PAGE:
So, here are my thoughts as a francophile/Les-Mis-devotee.

Firstly, A Note About The Book:

To be honest, after I’d read Les Misérables, I returned to the musical’s soundtrack and found it lacking. The book is incredibly rich, teeming with history both real and imagined.** Every character, major or minor, is endowed with a superbly crafted, heart-wrenching personal history. And Victor Hugo knew what he was doing; though I haven’t been able to find it for you, I remember reading a quotation from him in which he admitted that he strove to evoke powerful emotions in his readers – something on the order of “If y’all don’t cry reading this book, I’ll eat my hat,” but in erudite, Romantic French.

It was gratifying to see the movie and realize it recaptures some of the depth that was lost in the stage play.

General Notes:

  • This movie thoroughly impressed me: the performances, the singing abilities, the method acting, the sensitivity of the adaptation, the sound mixing (bonjour, Oscar!), the makeup (Oscar again), the costumes, the set design, the overall vision.
  • This movie contains some of the most raw acting I’ve ever seen. And I don’t mean raw as in under-done – I mean naked, harrowing, bare-your-soul-to-the-camera acting.
  • The main actors are apparently all Les Mis geeks, for whom playing these roles is a dream come true.
  • Their dedication to their roles is remarkable. For example:
    • Hugh Jackman drank no water for 36 hours prior to filming his convict scenes, to achieve the “gaunt” look;

    Film Religion

    • Eddie Redmayne sang 21 takes of “Empty Chairs at Empty Tables” to be satisfied with his work, even though the director was happy with take #12;

    eddie redmayne empty chairs at empty tables

    • and Anne Hathaway had them actually cut off her real hair, on camera.


  • Sean, without previous exposure to the music, was not as thrilled with the movie. There were many scenes where he felt it would have been better if they’d spoken the dialogue instead of singing. I think that’s an unsolvable issue with movie musicals: when you put them onscreen, it’s just kinda strange that they’re singing. The same is true of Rent: when it’s a movie, you expect them to speak their dialogue, not sing it.
  • To combat this, I recommend listening repeatedly to the soundtrack until it’s part of the fabric of your being. Then it doesn’t seem incongruous at all.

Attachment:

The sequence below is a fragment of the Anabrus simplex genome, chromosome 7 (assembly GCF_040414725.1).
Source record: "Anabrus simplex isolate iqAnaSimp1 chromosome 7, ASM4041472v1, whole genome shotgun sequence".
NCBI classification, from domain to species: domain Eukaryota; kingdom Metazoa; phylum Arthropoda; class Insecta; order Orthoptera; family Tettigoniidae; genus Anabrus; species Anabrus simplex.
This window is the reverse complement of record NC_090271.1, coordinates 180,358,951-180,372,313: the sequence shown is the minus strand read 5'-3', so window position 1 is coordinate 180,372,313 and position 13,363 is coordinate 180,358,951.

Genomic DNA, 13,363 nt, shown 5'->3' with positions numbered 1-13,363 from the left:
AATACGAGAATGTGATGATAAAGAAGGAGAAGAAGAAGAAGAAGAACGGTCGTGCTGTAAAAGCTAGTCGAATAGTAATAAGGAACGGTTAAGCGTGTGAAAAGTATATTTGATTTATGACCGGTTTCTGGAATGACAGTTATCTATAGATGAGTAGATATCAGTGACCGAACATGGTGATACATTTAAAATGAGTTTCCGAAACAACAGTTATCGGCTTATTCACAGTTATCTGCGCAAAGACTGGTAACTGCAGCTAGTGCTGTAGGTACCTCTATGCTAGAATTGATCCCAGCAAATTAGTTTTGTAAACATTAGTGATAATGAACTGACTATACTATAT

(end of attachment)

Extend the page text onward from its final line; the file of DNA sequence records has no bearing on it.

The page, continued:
• While watching, I had occasional glimpses of how the movie might seem to an outsider, how it could be perceived as maudlin. I mean, the pathos is so thick you can chew on it. But that’s part of why we love it. I believe Hugo would have approved.

Comparison to the Stage Musical (spoiler warning, if you don’t already know the story… but who doesn’t?):

  • I noticed every time the music differed from the soundtrack in my head – alternate lyrics, more delicate instrumentation, and lots of abridged songs. (“Dog Eats Dog” was all but eliminated.)
  • The grit and sordidness of the time and place really come through on film. From the dizzying nosebleed section of the Royal Alex, you can’t fully appreciate how filthy everyone is. (Teeth especially.) On a movie set, one can achieve truly repulsive squalor. “Look Down”, “Lovely Ladies” and “Master of the House” are outstanding examples of this.
  • Similarly, the intimacy of film allows for plot subtleties that aren’t possible in stage format. Suddenly certain realities are clear:
    • Fantine’s dawning acceptance, as her hallucinations dissipate, of the fact that she is dying and must give up care of her daughter;
    • the poignant youth and naïveté of the students;
    • Valjean’s jealousy and panic when he realizes Cosette will not always be his;
    • the gendarme’s regret after shooting Gavroche;
    • the pathetic haphazardness of the barricade, and indeed the “revolution” as a whole.
  • I loved the new song, “Suddenly”, sung by Valjean when he takes little Cosette into his care. This was one of the book’s plot points missing entirely from the musical: rescuing Cosette completely changes Valjean’s outlook and priorities. His love for her is immediate, intense, beautiful, and drives basically all of his subsequent actions. He is fiercely protective and fearful at the same time, as parents are. I was very glad they reincorporated this element.

Specific Notes:

  • The opening scene blew me away. “Goosebumps” doesn’t remotely cover it.